Lehrer is the current anchor of the long-running “NewsHour with Jim Lehrer” on the PBS network, a role that is underscored by nearly half a century of hard-hitting political reporting.
A ‘JUMP START’
Born in 1934 during the Dust Bowl, Lehrer was raised in the Midwest, and by age 18, he had set his sights on being a professional writer.
After receiving a Bachelor’s degree in journalism from the University of Missouri-Columbia in 1956, Lehrer enlisted in a three-year stint in the U.S. Marine Corps. Upon returning, he began his professional career working for The Dallas Morning News, and he later joined the staff of The Dallas Times-Herald. At 34, Lehrer became the paper’s city editor.
“My decision to be a journalist was a decision to be a writer,” said Lehrer, who has also penned several novels, short stories, and plays. He added that working as a daily reporter was a “jump start”—an experience that allowed him to interact with different people, glean material for his story plots, and “always keep moving.”
As a Times-Herald reporter on the federal-law beat, Lehrer covered former president John F. Kennedy’s 1963 campaign tour in Dallas, Texas—an assignment that placed him just miles away from Kennedy’s assassination that same day. Lehrer would later author the formerly anonymous tribute engraved on a memorial erected at the site of the assassination.
In the early 1970s, Lehrer moved his family to Washington D.C., where he became a public affairs coordinator for PBS. He called the move a “natural transition,” adding that he “was already politically aware and politically interested.”
Lehrer teamed up with journalist Robert B.W. MacNeil to cover the U.S. Senate Watergate hearings in 1973. The duo anchored the hearings live on PBS for 47 days and subsequently scored an Emmy Award.
The Watergate coverage resulted in an enduring professional relationship between the two that blossomed during their 20-year collaboration on “The MacNeil/Lehrer NewsHour.”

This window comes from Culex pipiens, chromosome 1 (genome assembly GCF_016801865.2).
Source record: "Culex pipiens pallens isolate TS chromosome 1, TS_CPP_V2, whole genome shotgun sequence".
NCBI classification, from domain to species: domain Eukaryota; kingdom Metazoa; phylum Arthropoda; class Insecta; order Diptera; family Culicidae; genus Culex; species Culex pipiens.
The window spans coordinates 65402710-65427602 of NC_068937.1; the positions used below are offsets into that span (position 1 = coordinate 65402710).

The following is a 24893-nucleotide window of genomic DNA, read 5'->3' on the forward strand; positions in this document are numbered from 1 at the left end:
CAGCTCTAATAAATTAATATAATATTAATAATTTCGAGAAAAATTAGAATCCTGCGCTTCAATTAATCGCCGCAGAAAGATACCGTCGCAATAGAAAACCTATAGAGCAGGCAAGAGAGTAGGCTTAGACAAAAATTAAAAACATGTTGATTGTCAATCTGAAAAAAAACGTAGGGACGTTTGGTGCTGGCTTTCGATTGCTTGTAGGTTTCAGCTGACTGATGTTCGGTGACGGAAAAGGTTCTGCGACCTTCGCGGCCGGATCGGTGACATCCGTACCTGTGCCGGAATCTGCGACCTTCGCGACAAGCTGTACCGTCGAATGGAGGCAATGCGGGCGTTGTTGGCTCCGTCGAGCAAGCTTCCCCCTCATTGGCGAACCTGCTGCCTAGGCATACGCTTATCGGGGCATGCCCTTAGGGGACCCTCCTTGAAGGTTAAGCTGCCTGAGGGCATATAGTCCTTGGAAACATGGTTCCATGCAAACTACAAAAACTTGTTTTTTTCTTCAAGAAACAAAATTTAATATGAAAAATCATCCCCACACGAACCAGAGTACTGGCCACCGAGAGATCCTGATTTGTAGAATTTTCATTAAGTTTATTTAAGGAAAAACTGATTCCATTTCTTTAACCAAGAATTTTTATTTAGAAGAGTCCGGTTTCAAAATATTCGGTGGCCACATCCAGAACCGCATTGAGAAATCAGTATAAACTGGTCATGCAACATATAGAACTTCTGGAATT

MacNeil, who designed and ran the show with Lehrer, said his colleague harbored the “kind of intelligence that instantly goes to the heart of any issue, whether it is some personal quandary...or an issue of a professional nature.”
“He has an instantly self-adjusting moral compass and understands issues very rapidly,” MacNeil added.
Following MacNeil’s retirement in 1996, the show adopted its current title.
“I have the fortunate situation where I’m allowed five nights a week to practice the kind of journalism I want to practice,” Lehrer said. “I am not answerable to anyone, and my mistakes are my own.”
Lehrer is also a household name come election time, having moderated 10 of the nationally televised debates in the past five presidential elections.
He described moderating as a “mind-searing” yet “exhilarating” experience that involves great discretion, adding that “I have scars on my psyche I can show you.”
“If you mess it up, you can, in fact, influence who wins the election,” Lehrer said. “As long as people aren’t talking about me when [the debate] is over with, it’s a good thing.”
THE GOLDEN EGG
As a celebrated writer, Lehrer has published 15 books, three plays, and two memoirs. He said that he uses fiction to air out his views and satirize aspects of “bad conduct among us all.”
MacNeil said that Lehrer was “extremely creative, with more ideas than any of us.” He likened his former co-worker to a hen, joking that “if you reach under Jim Lehrer, there’s a warm novel that’s just been laid.”
His 16th book “The Phony Marine” will be published later this year, and another novel is in the works for next spring.
Lehrer was honored with the National Humanities Medal in 1999 and has been awarded with various honors in journalism. He and his wife Kate have three daughters and six grandchildren. He will be giving today’s Commencement address and receiving an honorary degree from the University.
—Staff writer Ying Wang can be reached at email@example.com.